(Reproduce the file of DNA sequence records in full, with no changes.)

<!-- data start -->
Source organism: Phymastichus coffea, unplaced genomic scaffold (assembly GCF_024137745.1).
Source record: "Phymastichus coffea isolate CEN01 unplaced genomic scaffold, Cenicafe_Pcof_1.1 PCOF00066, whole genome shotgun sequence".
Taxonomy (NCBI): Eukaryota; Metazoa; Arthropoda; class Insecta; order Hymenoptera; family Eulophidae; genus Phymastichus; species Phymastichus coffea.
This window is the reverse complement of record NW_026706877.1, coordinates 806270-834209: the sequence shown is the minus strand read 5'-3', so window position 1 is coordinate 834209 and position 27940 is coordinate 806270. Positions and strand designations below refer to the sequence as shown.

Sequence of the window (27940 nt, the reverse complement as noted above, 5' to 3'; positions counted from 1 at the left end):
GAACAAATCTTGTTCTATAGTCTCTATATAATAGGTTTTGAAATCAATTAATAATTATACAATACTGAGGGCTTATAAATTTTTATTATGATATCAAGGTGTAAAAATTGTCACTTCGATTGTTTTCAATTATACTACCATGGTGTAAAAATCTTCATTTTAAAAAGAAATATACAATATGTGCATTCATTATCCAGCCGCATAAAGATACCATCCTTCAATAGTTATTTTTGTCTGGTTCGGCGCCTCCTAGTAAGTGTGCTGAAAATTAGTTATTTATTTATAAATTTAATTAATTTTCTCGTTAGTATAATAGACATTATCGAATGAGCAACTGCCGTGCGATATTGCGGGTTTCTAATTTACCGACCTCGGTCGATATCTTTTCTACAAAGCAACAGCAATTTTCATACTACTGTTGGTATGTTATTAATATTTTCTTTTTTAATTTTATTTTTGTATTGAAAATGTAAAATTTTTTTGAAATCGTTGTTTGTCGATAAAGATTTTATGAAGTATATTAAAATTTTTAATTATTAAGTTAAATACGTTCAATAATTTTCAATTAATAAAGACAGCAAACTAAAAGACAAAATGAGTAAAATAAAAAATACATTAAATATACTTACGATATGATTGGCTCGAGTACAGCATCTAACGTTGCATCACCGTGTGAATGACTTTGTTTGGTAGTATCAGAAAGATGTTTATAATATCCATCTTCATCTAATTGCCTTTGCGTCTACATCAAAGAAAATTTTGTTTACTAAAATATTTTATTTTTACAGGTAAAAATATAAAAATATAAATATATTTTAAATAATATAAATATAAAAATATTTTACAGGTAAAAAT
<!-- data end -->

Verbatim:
Source organism: Phymastichus coffea, unplaced genomic scaffold (assembly GCF_024137745.1).
Source record: "Phymastichus coffea isolate CEN01 unplaced genomic scaffold, Cenicafe_Pcof_1.1 PCOF00066, whole genome shotgun sequence".
Taxonomy (NCBI): Eukaryota; Metazoa; Arthropoda; class Insecta; order Hymenoptera; family Eulophidae; genus Phymastichus; species Phymastichus coffea.
This window is the reverse complement of record NW_026706877.1, coordinates 806270-834209: the sequence shown is the minus strand read 5'-3', so window position 1 is coordinate 834209 and position 27940 is coordinate 806270. Positions and strand designations below refer to the sequence as shown.

Sequence of the window (27940 nt, the reverse complement as noted above, 5' to 3'; positions counted from 1 at the left end):
GAACAAATCTTGTTCTATAGTCTCTATATAATAGGTTTTGAAATCAATTAATAATTATACAATACTGAGGGCTTATAAATTTTTATTATGATATCAAGGTGTAAAAATTGTCACTTCGATTGTTTTCAATTATACTACCATGGTGTAAAAATCTTCATTTTAAAAAGAAATATACAATATGTGCATTCATTATCCAGCCGCATAAAGATACCATCCTTCAATAGTTATTTTTGTCTGGTTCGGCGCCTCCTAGTAAGTGTGCTGAAAATTAGTTATTTATTTATAAATTTAATTAATTTTCTCGTTAGTATAATAGACATTATCGAATGAGCAACTGCCGTGCGATATTGCGGGTTTCTAATTTACCGACCTCGGTCGATATCTTTTCTACAAAGCAACAGCAATTTTCATACTACTGTTGGTATGTTATTAATATTTTCTTTTTTAATTTTATTTTTGTATTGAAAATGTAAAATTTTTTTGAAATCGTTGTTTGTCGATAAAGATTTTATGAAGTATATTAAAATTTTTAATTATTAAGTTAAATACGTTCAATAATTTTCAATTAATAAAGACAGCAAACTAAAAGACAAAATGAGTAAAATAAAAAATACATTAAATATACTTACGATATGATTGGCTCGAGTACAGCATCTAACGTTGCATCACCGTGTGAATGACTTTGTTTGGTAGTATCAGAAAGATGTTTATAATATCCATCTTCATCTAATTGCCTTTGCGTCTACATCAAAGAAAATTTTGTTTACTAAAATATTTTATTTTTACAGGTAAAAATATAAAAATATAAATATATTTTAAATAATATAAATATAAAAATATTTTACAGGTAAAAAT